AI Dating in Action

A conversation between the author’s AI bot and another user’s bot. Photo courtesy of Jessica Giles

After I got my virtual assistant up to speed on all of my charming qualities—and absolutely none of my flaws—I unleashed it to the world. I received my first three matches within the hour, but I wasn’t exactly hearing wedding bells. Two of my three matches lived outside Colorado, and the Denver-based guy seemed like a scam artist who was more interested in my social security number than my phone number. Despite telling my virtual assistant that I’m looking for someone around my age within 20 miles, I’ve continued to get matches—some in their 60s—in New York City, Las Vegas, and even Alberta, Canada. Of my 94 current matches, only six are from Denver. This issue will likely be resolved if the app grows in popularity, but for now, there just aren’t enough users in the Denver area. (When I asked Chiang how many people from the Denver metro area had signed up, he conceded, “It’s probably not a ton.”)

I also noticed that my avatar was taking some creative liberties. In one simulated first date, my chatbot mentioned that I make a mean Thai curry (I do not). In another, it told my prospective suitor that I like to watch anime (I couldn’t name one). Apparently, I also have a dog named Finn (Chester, but close), love the book Where the Crawdads Sing (never read it), and dabble in adventure gaming (does Mario Kart count?).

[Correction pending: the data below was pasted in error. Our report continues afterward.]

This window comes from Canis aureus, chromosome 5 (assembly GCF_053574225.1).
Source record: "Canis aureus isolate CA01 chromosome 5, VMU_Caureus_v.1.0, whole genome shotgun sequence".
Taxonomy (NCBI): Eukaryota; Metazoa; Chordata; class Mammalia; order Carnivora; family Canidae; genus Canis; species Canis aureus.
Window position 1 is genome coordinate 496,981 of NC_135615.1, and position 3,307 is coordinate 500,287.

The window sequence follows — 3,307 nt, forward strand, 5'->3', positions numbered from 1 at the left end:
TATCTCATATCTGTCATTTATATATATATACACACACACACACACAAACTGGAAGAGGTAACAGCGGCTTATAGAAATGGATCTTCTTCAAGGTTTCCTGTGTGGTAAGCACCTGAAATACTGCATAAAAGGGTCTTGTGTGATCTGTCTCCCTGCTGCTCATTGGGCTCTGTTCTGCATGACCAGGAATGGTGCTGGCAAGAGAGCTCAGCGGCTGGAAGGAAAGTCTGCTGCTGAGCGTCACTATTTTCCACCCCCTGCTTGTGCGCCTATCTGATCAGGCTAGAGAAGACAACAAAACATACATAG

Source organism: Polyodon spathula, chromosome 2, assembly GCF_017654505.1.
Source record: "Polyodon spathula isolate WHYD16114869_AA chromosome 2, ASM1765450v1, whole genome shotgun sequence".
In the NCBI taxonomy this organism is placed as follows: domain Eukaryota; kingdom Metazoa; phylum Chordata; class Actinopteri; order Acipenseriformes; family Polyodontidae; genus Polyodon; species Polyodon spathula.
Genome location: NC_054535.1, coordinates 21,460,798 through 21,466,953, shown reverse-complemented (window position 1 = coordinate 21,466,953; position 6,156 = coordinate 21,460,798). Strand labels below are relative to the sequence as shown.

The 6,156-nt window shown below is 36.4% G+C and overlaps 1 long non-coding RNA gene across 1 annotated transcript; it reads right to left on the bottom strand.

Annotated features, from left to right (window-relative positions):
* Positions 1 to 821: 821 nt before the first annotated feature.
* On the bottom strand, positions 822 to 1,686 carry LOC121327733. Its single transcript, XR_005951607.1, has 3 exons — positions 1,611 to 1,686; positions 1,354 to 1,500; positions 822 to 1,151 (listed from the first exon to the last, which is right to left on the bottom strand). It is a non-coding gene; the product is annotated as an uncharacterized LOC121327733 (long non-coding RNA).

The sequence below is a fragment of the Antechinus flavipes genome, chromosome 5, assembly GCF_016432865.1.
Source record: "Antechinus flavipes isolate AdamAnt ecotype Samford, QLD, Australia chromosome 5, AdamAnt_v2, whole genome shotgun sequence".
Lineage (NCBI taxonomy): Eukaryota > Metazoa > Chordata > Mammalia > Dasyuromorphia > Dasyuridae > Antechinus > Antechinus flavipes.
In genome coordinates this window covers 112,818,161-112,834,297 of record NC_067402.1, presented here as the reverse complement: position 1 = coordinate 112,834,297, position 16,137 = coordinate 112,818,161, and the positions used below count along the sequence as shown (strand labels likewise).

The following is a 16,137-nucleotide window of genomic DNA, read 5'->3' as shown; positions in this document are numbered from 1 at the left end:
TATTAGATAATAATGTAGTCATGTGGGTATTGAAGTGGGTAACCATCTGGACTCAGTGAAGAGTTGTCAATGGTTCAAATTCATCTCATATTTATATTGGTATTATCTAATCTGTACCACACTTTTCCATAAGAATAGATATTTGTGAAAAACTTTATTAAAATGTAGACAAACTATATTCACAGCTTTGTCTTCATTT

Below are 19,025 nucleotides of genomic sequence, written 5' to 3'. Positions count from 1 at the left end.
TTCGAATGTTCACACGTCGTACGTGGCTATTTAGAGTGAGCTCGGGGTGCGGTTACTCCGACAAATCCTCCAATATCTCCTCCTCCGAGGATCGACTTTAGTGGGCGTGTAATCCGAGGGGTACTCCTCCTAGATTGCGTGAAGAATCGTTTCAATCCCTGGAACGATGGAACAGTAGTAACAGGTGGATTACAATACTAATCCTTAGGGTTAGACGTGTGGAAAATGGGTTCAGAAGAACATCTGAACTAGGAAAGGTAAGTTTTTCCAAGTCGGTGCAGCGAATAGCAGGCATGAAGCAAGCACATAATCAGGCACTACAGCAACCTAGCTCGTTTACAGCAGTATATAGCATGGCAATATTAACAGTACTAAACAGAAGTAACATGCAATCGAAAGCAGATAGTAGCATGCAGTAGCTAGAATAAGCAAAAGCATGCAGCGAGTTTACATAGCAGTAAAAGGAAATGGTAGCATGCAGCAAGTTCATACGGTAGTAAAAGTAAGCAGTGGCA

These little white lies are actually called hallucinations in tech speak, and they typically happen when AI isn’t given sufficient training or is lacking context. Since I only gave my avatar a 15-minute crash course in my life, it often just made things up to fill in the gaps. Chiang says that users can reduce the amount of hallucinations their avatar has by giving more details during the onboarding process. You can also return to your virtual assistant at any time to correct information it got wrong and home in your preferences. Or, use your AI’s fact errors for a little flirty banter, Chiang suggests.

“It’s not amazing, but we think it’s positive,” he says. “It’s a very easy way to build a connection with somebody, to be like, ‘Man, my AI is crazy.’ ”

The Final Verdict on Volar

Unfortunately, I haven’t gotten the chance to transform my AI’s inaccuracies into a human spark because I haven’t received a match that meets my most basic preferences (age and location). Perhaps if I were looking for a long-distance lover in Las Vegas or a 67-year-old sugar daddy in Denver, Volar would be my ideal wingman, but for now, the user database just isn’t robust enough.

After using the app for several weeks, I also noticed that most of my “first dates” were very similar. Since the AI avatar only uses the information I provided in the onboarding process, it ends up chatting about the same things over and over again. Ultimately, I am not really getting to know my matches either because I don’t trust that all the information the bot shares is true.

For now, I think I’ll be giving robot dating a rest and go back to my tried-and-true tactic: looking confused at a Rockies game.

Jessica Giles
Jessica Giles
Jessica is a senior associate editor on 5280's digital team.